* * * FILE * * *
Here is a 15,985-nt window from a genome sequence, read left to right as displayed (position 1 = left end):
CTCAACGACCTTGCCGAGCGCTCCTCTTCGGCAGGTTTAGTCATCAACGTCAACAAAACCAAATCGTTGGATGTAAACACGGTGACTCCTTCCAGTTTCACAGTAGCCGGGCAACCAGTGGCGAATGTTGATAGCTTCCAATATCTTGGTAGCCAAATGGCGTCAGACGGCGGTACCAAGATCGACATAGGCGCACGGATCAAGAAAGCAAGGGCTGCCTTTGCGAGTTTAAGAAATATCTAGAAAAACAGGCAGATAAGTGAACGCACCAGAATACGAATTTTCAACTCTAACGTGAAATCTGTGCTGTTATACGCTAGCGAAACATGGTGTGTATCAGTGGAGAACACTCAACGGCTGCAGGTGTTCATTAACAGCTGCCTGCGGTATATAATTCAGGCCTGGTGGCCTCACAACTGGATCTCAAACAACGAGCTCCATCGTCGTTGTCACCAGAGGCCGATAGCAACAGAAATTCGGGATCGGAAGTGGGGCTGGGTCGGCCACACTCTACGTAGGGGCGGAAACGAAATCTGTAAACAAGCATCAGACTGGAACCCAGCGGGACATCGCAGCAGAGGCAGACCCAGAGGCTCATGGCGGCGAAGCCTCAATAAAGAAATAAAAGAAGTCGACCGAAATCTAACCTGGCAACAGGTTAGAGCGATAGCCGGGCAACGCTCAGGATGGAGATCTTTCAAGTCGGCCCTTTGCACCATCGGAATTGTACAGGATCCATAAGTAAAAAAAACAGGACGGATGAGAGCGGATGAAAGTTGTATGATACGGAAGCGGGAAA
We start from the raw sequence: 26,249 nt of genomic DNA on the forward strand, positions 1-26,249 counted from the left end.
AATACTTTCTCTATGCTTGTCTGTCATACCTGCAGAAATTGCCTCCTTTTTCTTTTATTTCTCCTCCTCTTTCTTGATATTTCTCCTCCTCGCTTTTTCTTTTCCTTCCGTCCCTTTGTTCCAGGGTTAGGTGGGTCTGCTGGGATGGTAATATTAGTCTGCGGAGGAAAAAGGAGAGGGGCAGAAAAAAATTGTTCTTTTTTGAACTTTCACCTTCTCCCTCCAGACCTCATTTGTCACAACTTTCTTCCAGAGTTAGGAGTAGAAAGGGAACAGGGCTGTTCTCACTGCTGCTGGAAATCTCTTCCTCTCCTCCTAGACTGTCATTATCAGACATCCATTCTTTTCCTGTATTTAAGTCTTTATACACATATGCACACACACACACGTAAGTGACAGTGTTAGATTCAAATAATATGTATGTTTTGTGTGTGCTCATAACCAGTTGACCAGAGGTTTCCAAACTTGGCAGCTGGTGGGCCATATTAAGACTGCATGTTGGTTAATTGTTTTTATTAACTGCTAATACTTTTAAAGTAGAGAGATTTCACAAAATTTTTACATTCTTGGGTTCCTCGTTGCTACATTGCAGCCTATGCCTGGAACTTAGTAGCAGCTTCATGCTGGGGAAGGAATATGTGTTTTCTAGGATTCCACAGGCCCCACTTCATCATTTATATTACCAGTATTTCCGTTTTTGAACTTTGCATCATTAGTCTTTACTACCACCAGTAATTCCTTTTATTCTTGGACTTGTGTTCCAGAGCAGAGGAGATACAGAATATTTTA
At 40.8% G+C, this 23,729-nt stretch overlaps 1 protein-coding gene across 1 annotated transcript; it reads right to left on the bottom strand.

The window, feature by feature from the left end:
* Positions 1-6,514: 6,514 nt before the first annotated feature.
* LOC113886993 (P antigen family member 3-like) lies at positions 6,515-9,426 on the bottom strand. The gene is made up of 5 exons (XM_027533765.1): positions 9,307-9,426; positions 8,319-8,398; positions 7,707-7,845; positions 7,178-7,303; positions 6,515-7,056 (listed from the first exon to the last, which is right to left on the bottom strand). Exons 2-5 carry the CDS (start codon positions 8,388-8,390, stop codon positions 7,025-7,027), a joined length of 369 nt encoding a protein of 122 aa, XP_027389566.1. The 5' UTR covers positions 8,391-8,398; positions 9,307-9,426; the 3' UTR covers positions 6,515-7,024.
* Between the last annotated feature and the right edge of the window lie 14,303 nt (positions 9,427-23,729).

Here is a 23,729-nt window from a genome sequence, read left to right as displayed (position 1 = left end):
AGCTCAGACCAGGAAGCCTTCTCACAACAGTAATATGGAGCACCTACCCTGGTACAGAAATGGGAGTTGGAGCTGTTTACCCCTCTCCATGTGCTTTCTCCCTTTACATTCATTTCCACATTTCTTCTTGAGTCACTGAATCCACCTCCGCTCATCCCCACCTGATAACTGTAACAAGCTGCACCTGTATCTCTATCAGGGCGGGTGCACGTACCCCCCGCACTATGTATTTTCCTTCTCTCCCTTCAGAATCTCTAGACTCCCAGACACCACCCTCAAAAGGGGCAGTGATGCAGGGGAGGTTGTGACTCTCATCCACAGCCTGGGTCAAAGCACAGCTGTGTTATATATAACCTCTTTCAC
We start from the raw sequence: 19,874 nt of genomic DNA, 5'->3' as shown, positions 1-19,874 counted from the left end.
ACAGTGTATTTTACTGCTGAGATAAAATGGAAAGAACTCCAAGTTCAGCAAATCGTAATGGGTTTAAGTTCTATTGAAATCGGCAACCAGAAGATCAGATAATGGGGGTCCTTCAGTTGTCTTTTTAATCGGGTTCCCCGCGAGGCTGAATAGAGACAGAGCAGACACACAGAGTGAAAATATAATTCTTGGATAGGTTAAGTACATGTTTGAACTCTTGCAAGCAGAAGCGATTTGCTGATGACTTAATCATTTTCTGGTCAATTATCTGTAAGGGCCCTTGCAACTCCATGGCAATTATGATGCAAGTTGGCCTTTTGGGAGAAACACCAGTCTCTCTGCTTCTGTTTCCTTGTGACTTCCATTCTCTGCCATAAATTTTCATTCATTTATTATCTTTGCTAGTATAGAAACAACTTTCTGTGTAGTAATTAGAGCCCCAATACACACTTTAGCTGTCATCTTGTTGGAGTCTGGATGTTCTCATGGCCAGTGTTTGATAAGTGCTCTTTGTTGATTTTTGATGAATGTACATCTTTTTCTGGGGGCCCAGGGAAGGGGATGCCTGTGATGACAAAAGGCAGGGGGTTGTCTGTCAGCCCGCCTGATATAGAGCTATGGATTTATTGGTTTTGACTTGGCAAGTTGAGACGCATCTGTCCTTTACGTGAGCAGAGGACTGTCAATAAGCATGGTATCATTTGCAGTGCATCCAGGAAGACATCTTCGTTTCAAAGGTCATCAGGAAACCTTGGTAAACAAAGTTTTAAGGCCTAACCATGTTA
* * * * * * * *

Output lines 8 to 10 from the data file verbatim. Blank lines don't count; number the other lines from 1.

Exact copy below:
* LOC113886993 (P antigen family member 3-like) lies at positions 6,515-9,426 on the bottom strand. The gene is made up of 5 exons (XM_027533765.1): positions 9,307-9,426; positions 8,319-8,398; positions 7,707-7,845; positions 7,178-7,303; positions 6,515-7,056 (listed from the first exon to the last, which is right to left on the bottom strand). Exons 2-5 carry the CDS (start codon positions 8,388-8,390, stop codon positions 7,025-7,027), a joined length of 369 nt encoding a protein of 122 aa, XP_027389566.1. The 5' UTR covers positions 8,391-8,398; positions 9,307-9,426; the 3' UTR covers positions 6,515-7,024.
* Between the last annotated feature and the right edge of the window lie 14,303 nt (positions 9,427-23,729).

Here is a 23,729-nt window from a genome sequence, read left to right as displayed (position 1 = left end):